Robin Williams


Robin Williams

Why do I feel like I’ve lost a close friend today? No, why does it feel we have all lost a close friend today? I’m so saddened by the untimely death of Robin Williams and if the coroner’s initial thoughts of suicide are true it will make it even harder to accept. When I read the news last night I cried. This larger than life character who had been there through my childhood with Mork and Mindy and through my adult life with his films and stand up was stolen from us.

He had such wide appeal and there are few that can claim that in Hollywood. From family films like Jumanji, Mrs Doubtfire and the greatest Disney performance ever as the Genie in Aladdin through to his more grown up performances in One Hour Photo, The Fisher King, Good Will Hunting and Death to Smoochy he was able to bring in different audiences through his performances. His stand up was amazing to watch – if you think Lee Evans sweats you should watch clips of Williams in action where he looks like a chimp fresh out of the shower. Brilliant flights of fancy and improvisation made him the unique talent that was tough to contain in a TV show or film at times. Then again his performance in One Hour Photo is one of the scariest characters because of his stillness.

There have been a few comments along the lines of “But he was so funny, how could he be depressed” or “If only he’d seen the outpouring of love yesterday he might still be with us” – that’s not true. From someone who lives with the black dog there doesn’t have to be anything obviously wrong with you to observers; it becomes second nature to put on the right mask to face work, family, friends the wider world. Sometimes the draw of the darkness is stronger and you find yourself self medicating or considering “ways out” of the bottomless pit you find yourself in. Williams had drink and drugs and that addiction on top of the depression made his life so much more difficult.

I’m not trying to compare myself to Robin Williams – everyone is different when it comes to living and dealing with mental illness – but I understand some of his needs. I don’t drink anymore, one of my three medications specifically states that I shouldn’t take alcohol and I’m sticking to that even if it means for the rest of my days. Why? Because I know that some days I would open the bottle and not stop until there was nothing more to drink – the depression demands the depressant to thrive and take control. Suicidal thoughts are something I’ve not really had – if I have I’m still in a sane enough place to remind myself about all that I’d miss and lose – but death can be constant thought overall with you considering the morality of all around you as well as yourself. I’m lucky at the moment that my experience is not as severe, but without the right treatment and medication – that I have – I too could be in Robin’s shoes.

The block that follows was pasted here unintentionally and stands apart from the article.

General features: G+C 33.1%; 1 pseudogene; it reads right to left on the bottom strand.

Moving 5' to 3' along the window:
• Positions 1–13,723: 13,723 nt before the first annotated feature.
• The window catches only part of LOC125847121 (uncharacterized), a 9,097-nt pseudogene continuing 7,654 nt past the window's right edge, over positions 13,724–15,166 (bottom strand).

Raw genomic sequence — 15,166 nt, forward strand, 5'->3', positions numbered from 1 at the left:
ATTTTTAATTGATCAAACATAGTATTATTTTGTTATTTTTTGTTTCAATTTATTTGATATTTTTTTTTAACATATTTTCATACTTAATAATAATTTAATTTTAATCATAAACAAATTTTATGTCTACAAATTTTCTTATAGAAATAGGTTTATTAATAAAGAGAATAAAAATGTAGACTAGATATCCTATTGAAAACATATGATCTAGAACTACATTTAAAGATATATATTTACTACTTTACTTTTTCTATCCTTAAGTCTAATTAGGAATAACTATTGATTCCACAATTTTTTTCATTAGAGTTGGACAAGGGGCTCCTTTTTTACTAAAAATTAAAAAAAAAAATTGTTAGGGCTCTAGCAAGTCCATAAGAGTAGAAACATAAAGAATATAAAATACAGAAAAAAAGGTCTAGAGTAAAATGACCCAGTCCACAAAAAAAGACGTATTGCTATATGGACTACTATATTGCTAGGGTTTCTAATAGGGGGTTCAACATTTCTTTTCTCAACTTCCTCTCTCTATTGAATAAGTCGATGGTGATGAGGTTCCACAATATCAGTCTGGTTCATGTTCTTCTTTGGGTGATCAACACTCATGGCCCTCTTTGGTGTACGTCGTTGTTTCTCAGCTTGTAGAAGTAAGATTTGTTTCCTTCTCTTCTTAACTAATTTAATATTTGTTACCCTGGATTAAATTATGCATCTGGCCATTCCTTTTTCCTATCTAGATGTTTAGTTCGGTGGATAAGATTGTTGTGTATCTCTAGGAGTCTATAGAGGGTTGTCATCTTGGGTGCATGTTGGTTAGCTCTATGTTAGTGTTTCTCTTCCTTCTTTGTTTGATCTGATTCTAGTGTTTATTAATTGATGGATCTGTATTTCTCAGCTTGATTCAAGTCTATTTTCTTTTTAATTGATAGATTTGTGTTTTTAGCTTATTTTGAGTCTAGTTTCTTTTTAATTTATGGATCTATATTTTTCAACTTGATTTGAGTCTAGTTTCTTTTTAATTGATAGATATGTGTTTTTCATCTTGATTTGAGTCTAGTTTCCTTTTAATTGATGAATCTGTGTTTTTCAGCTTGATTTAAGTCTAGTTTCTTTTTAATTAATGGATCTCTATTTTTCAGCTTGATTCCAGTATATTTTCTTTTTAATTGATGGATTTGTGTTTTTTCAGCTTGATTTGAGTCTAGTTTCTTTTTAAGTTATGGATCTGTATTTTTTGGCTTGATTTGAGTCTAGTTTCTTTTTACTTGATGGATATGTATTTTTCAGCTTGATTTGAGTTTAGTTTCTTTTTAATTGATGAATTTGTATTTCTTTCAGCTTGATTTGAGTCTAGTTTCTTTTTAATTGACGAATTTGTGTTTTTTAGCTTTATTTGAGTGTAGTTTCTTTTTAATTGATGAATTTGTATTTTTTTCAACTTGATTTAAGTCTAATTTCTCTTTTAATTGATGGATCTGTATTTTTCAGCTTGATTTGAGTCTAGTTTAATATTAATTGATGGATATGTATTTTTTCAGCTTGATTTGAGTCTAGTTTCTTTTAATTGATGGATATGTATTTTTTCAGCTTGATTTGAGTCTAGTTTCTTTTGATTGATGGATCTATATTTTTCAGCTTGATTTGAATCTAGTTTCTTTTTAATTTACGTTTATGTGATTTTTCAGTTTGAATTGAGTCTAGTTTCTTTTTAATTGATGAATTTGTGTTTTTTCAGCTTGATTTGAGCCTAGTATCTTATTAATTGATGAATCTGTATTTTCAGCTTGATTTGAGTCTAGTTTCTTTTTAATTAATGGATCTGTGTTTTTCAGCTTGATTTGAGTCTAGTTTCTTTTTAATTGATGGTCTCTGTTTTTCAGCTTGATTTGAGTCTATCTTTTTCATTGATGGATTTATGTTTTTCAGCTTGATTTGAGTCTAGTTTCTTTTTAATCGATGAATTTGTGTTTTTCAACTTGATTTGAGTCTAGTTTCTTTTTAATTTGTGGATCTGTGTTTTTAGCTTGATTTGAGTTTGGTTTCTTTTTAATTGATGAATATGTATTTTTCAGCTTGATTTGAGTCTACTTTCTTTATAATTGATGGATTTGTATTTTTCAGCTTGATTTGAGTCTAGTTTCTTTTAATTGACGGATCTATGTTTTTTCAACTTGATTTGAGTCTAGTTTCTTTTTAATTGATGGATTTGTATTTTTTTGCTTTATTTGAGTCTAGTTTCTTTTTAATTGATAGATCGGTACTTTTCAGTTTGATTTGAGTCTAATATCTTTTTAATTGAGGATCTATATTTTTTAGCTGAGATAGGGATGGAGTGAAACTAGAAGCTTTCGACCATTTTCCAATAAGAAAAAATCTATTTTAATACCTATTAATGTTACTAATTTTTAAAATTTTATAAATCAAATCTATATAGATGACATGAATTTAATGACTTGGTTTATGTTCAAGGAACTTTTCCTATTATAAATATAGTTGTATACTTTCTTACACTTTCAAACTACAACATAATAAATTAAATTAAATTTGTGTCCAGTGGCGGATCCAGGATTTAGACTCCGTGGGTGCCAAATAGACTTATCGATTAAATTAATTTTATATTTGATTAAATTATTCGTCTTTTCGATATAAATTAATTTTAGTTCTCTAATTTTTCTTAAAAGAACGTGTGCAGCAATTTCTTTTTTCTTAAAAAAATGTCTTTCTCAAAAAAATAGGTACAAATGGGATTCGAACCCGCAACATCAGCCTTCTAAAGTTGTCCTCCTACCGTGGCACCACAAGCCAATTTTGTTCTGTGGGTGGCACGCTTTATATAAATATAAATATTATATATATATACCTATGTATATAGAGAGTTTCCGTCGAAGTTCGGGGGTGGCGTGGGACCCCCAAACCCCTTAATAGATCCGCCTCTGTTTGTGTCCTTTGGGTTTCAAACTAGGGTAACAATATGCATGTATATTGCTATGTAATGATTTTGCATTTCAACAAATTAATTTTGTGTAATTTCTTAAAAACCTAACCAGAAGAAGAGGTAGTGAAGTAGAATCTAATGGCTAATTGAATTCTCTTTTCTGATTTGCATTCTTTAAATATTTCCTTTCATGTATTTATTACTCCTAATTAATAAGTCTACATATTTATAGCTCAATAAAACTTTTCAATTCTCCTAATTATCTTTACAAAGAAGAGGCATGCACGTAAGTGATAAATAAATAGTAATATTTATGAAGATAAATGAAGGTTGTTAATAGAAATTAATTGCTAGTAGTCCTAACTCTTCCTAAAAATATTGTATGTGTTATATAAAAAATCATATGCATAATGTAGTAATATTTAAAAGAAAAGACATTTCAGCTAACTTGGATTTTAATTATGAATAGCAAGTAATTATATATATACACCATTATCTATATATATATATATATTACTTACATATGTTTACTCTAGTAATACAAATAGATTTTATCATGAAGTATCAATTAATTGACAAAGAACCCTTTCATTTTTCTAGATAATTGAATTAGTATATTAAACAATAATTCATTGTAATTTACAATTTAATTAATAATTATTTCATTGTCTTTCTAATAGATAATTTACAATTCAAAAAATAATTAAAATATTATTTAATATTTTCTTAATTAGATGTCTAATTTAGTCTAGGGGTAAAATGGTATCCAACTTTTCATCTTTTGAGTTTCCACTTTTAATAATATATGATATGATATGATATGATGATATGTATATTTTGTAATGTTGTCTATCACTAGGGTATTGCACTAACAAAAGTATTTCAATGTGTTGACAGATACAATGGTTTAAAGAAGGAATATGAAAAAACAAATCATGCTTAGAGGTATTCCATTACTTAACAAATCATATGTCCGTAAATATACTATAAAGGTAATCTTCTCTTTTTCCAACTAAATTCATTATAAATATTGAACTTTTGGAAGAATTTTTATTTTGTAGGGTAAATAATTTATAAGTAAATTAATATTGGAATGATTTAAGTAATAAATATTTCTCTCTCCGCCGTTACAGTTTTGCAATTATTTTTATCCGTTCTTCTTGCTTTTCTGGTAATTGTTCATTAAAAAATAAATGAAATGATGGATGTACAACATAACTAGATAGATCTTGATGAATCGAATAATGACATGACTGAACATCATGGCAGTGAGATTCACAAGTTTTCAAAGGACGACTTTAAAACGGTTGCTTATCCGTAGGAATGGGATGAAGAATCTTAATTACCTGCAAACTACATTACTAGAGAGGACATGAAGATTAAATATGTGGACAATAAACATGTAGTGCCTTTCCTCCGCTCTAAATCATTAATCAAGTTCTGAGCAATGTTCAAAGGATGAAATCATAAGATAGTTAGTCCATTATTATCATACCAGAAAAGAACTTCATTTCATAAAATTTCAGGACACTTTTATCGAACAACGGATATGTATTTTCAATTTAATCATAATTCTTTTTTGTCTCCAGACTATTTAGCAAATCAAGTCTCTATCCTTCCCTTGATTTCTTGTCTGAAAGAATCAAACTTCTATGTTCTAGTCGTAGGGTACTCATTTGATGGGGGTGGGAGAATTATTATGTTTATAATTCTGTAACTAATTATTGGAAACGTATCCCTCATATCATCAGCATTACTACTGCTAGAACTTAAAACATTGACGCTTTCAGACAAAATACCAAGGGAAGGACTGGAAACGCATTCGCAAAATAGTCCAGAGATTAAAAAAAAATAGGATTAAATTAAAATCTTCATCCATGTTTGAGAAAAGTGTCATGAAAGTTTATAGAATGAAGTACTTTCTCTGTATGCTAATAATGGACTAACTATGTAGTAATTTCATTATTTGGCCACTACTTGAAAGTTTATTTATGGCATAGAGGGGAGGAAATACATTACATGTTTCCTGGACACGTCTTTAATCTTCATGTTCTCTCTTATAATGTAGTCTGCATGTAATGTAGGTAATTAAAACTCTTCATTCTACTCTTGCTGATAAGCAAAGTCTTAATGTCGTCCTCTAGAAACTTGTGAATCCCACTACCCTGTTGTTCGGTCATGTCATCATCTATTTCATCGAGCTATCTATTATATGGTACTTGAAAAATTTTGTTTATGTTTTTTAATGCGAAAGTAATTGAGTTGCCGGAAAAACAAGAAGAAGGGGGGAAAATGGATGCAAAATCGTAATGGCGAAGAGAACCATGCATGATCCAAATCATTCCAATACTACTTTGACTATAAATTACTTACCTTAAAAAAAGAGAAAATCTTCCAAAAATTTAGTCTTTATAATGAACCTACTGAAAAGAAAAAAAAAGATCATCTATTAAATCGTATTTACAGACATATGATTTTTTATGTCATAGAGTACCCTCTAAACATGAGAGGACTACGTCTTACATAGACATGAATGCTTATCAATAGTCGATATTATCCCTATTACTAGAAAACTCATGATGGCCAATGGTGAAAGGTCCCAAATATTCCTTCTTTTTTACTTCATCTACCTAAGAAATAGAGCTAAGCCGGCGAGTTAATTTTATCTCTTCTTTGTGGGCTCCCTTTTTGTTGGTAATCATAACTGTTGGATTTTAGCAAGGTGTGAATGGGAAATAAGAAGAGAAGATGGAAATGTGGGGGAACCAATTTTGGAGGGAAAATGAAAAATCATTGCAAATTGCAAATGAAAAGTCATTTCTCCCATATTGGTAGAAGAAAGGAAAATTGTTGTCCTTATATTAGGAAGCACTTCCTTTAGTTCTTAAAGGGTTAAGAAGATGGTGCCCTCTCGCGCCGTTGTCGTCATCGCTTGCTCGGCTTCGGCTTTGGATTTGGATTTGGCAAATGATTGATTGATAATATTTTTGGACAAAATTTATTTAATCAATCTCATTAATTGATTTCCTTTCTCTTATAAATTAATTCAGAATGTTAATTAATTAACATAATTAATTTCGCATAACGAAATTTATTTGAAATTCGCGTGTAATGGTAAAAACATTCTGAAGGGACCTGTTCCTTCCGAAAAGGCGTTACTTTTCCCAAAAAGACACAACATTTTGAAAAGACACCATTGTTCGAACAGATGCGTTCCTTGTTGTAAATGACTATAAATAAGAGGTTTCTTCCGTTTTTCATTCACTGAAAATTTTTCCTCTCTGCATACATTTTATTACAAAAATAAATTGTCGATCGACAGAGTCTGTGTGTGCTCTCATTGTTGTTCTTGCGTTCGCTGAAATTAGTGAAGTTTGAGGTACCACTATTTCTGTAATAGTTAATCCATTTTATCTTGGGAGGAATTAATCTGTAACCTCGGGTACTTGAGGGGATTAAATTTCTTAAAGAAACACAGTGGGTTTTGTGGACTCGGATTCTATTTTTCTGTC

I met Robin Williams in 1999 at Billy Connolly’s house when we were playing there with the band. He was a lovely, warm and sweet man who I had a brief chat with – but I was in awe of him and struggled to say much because here I was face to naval (he wasn’t tall) with one of my heroes. They say never meet your idols but his humble and quiet demeanour made me love him even more.

It’s not the death so much as the way he died that leaves us with the empty feeling grief brings. We will always have his films and work to enjoy and remember him by but his family have lost a husband and dad and while our loss is important it’s the questions they will never have answered that sadden me most. If you feel lost inside like the world’s pushing you away, that you’re trapped in your own mind with negativity or have isolated yourself from others you just need to ask for help – no one will judge you. GPs see dozens of people every week and there are ways out of depression or at least ways to live with it. Speak to your husband or wife, brother or sister, best mate, The Samaritans – just speak to someone because very soon you’ll find that the loneliness you thought was singular is more common than you ever realised.

Robin you made me laugh until I was sore, told me stories and was “My Captain” making me a teacher who stood on a desk quoting poetry, made me cry with a perfectly judged performance, kept me on tenterhooks with your words and made me happy inside. I’m just sorry that I and all the other people you touched couldn’t return the favour.


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